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Several months after the events of Captain America: Civil War, Peter Parker, with the help of his mentor Tony Stark, tries to balance his life as an ordinary high school student in Queens, New York City while fighting crime as his superhero alter ego Spider-Man as a new threat, the Vulture, emerges.
Wowzers... while I can't say I am a huge fan of Tom Holland as Spider-Man, I will honestly say he's far from the worst casting I have seen. He really is the "14 year old kid" that the original Spidey was set as, rather than the moody 20-something the last couple of actors have portrayed him as.
In this offering, we get a good dose of Iron Man, naturally, and get introduced to a definitely-21st-century version of Vulture (not the mutant of the original comics) but something literally built from the scraps of warriors like Falcon and Iron Avenger drones with a generous dose of Jitari alien tech thrown in. That was a nice twist that I didn't expect... but should have I suppose.
My biggest thing with this movie was that it ACTUALLY WORKED... After a few really-awkward-teenage-angst moments that had my cringing in sympathy, I was really getting into the new Spidey as a novice, but fairly effective hero... a bit like Wreck-it Ralph. It's one thing to stumble over your own feet on a dancefloor, but when you're a few hundred feet in the air, fighting a lunatic in a mechanical bird exosuit... well, that's pretty awkward. That seques nicely into my one small rant... the bird suit. It is clearly shown to be a powered exo-suit requiring a human pilot to control it. There's no cybernetic helmets in sight, no WiFi implant webs, and certainly no onboard AI of any note... so there's one scene that makes absolutely NO sense to me at all... if you see the movie, you'll understand when I say "it brings the house down... how exactly?"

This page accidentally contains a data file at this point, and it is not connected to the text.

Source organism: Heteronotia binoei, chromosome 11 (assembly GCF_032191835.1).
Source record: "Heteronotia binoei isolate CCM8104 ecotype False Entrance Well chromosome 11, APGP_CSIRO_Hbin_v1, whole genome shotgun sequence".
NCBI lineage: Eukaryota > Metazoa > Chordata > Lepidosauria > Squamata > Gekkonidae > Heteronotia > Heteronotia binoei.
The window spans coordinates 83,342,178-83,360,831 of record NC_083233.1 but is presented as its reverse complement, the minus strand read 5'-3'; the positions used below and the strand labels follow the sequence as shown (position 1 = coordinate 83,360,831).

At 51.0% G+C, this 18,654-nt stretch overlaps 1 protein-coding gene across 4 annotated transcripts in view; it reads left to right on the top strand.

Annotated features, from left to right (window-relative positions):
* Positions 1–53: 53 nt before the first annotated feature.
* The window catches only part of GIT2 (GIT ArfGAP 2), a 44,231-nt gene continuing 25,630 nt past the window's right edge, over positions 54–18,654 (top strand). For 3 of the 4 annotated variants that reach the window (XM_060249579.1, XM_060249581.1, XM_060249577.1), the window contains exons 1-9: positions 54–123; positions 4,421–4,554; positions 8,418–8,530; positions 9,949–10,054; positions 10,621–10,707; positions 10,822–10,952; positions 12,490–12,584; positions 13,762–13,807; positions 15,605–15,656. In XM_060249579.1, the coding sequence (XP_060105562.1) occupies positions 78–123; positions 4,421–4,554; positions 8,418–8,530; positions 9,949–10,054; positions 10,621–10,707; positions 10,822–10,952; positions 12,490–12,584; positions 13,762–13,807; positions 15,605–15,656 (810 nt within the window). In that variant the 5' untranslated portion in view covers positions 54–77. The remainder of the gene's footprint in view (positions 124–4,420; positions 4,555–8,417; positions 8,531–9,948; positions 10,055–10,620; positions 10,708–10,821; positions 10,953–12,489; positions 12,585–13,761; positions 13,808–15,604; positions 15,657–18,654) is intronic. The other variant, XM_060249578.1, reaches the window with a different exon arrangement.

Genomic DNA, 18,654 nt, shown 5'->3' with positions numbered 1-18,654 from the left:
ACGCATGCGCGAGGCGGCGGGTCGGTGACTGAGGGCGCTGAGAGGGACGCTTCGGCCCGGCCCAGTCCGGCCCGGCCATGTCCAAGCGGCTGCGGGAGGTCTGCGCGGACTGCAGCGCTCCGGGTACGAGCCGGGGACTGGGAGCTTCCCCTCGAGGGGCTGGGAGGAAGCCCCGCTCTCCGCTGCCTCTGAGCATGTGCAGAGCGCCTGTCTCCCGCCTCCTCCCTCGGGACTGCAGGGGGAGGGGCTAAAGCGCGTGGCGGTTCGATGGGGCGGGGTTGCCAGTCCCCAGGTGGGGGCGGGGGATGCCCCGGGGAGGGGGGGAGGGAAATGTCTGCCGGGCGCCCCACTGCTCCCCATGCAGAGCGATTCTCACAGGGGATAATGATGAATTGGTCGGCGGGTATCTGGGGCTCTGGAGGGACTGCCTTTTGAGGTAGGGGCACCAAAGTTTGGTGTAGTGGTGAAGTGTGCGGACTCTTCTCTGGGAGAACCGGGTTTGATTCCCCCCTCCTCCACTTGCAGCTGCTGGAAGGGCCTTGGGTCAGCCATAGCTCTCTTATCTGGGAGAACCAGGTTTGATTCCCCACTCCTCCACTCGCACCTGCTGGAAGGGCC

There's a couple of fun scenes in the flick, and a few where Peter has to make a few snap-calls that pan out better than they may otherwise have, but really should not have happened at all if someone higher up had actually listened to him and TOLD HIM they were listening... but that's parenting and mentoring for you - you try your best, but you're always going to miss the mark on something because... well... kids.
I also had mixed feeling about this one because I am really hanging out for some continuation of the big "Infinity War" plot... and this movie has nothing to do with that apparently. There's certainly nothing in the movie to suggest there is a connection other than Iron Man appears in both... but it did go a long way to justifying, and explaining, some of the hot-dogging stunts Peter pulled during the airport fight scene in Civil War. There was some great character background and depth, plus of course it allowed the MCU to move the timeline onwards almost a year without there being a huge "what happened in all that time?" questions popping up.
Overall, I really quite enjoyed this movie - more so than some of the other MCU titles that carry more of "The Big Picture" baggage with them. I enjoyed it a lot more than I thought I was going to, if I were to be honest about it. And, as usual, silly cameo of Stan Lee, and some fun easter eggs in the credits. DO stay right to the VERY end... yes, there is an easter egg at the very, very end... and you'll laugh. (Well, I did... it was funny!)
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Bertram Pincus (Ricky Gervais) is a man whose people skills leave much to be desired. When Pincus dies unexpectedly, but is miraculously revived after seven minutes, he wakes up to discover that he now has the annoying ability to see ghosts. Even worse, they all want something from him, particularly Frank Herlihy (Greg Kinnear), who pesters him into breaking up the impending marriage of his widow Gwen (Tea Leoni).
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